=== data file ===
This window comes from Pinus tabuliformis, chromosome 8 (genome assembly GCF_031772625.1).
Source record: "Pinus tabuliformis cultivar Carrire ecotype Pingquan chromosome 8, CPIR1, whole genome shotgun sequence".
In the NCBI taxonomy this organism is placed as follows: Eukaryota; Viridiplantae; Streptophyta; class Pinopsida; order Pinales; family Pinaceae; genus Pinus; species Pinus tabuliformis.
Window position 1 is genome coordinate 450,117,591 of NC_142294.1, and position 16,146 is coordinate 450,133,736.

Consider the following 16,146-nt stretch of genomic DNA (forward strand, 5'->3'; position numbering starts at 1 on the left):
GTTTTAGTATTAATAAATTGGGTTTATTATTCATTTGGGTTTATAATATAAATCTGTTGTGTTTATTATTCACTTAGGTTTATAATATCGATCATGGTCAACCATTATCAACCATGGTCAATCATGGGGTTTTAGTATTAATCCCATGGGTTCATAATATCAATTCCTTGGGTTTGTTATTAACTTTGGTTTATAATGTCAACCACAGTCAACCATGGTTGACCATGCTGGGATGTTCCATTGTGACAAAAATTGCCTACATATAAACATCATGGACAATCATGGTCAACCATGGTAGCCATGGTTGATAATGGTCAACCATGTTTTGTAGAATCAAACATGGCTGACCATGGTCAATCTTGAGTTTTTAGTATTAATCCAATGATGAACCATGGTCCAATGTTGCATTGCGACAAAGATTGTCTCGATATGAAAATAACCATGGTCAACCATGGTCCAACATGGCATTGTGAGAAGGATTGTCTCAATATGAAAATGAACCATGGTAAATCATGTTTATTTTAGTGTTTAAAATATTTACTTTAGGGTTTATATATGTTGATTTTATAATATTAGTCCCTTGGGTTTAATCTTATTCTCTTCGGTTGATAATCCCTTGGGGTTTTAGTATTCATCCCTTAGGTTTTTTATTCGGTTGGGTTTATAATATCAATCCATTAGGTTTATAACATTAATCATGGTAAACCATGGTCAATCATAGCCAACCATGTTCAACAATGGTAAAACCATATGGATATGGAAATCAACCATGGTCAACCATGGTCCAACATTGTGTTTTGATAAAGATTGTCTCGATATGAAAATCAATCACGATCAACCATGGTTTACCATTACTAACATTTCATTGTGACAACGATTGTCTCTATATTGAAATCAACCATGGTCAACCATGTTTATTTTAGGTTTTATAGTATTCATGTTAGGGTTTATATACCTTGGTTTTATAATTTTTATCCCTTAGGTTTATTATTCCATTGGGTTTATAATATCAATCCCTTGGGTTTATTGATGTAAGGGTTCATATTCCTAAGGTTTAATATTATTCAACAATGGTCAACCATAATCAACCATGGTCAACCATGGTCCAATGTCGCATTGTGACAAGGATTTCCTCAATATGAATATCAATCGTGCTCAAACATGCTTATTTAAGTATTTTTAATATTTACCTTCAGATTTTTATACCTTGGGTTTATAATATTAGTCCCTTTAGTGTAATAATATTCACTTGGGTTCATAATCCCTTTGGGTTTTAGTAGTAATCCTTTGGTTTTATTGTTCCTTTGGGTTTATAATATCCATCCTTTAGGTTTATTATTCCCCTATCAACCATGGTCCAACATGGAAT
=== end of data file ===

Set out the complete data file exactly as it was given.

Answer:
This window comes from Pinus tabuliformis, chromosome 8 (genome assembly GCF_031772625.1).
Source record: "Pinus tabuliformis cultivar Carrire ecotype Pingquan chromosome 8, CPIR1, whole genome shotgun sequence".
In the NCBI taxonomy this organism is placed as follows: Eukaryota; Viridiplantae; Streptophyta; class Pinopsida; order Pinales; family Pinaceae; genus Pinus; species Pinus tabuliformis.
Window position 1 is genome coordinate 450,117,591 of NC_142294.1, and position 16,146 is coordinate 450,133,736.

Consider the following 16,146-nt stretch of genomic DNA (forward strand, 5'->3'; position numbering starts at 1 on the left):
GTTTTAGTATTAATAAATTGGGTTTATTATTCATTTGGGTTTATAATATAAATCTGTTGTGTTTATTATTCACTTAGGTTTATAATATCGATCATGGTCAACCATTATCAACCATGGTCAATCATGGGGTTTTAGTATTAATCCCATGGGTTCATAATATCAATTCCTTGGGTTTGTTATTAACTTTGGTTTATAATGTCAACCACAGTCAACCATGGTTGACCATGCTGGGATGTTCCATTGTGACAAAAATTGCCTACATATAAACATCATGGACAATCATGGTCAACCATGGTAGCCATGGTTGATAATGGTCAACCATGTTTTGTAGAATCAAACATGGCTGACCATGGTCAATCTTGAGTTTTTAGTATTAATCCAATGATGAACCATGGTCCAATGTTGCATTGCGACAAAGATTGTCTCGATATGAAAATAACCATGGTCAACCATGGTCCAACATGGCATTGTGAGAAGGATTGTCTCAATATGAAAATGAACCATGGTAAATCATGTTTATTTTAGTGTTTAAAATATTTACTTTAGGGTTTATATATGTTGATTTTATAATATTAGTCCCTTGGGTTTAATCTTATTCTCTTCGGTTGATAATCCCTTGGGGTTTTAGTATTCATCCCTTAGGTTTTTTATTCGGTTGGGTTTATAATATCAATCCATTAGGTTTATAACATTAATCATGGTAAACCATGGTCAATCATAGCCAACCATGTTCAACAATGGTAAAACCATATGGATATGGAAATCAACCATGGTCAACCATGGTCCAACATTGTGTTTTGATAAAGATTGTCTCGATATGAAAATCAATCACGATCAACCATGGTTTACCATTACTAACATTTCATTGTGACAACGATTGTCTCTATATTGAAATCAACCATGGTCAACCATGTTTATTTTAGGTTTTATAGTATTCATGTTAGGGTTTATATACCTTGGTTTTATAATTTTTATCCCTTAGGTTTATTATTCCATTGGGTTTATAATATCAATCCCTTGGGTTTATTGATGTAAGGGTTCATATTCCTAAGGTTTAATATTATTCAACAATGGTCAACCATAATCAACCATGGTCAACCATGGTCCAATGTCGCATTGTGACAAGGATTTCCTCAATATGAATATCAATCGTGCTCAAACATGCTTATTTAAGTATTTTTAATATTTACCTTCAGATTTTTATACCTTGGGTTTATAATATTAGTCCCTTTAGTGTAATAATATTCACTTGGGTTCATAATCCCTTTGGGTTTTAGTAGTAATCCTTTGGTTTTATTGTTCCTTTGGGTTTATAATATCCATCCTTTAGGTTTATTATTCCCCTATCAACCATGGTCCAACATGGAAT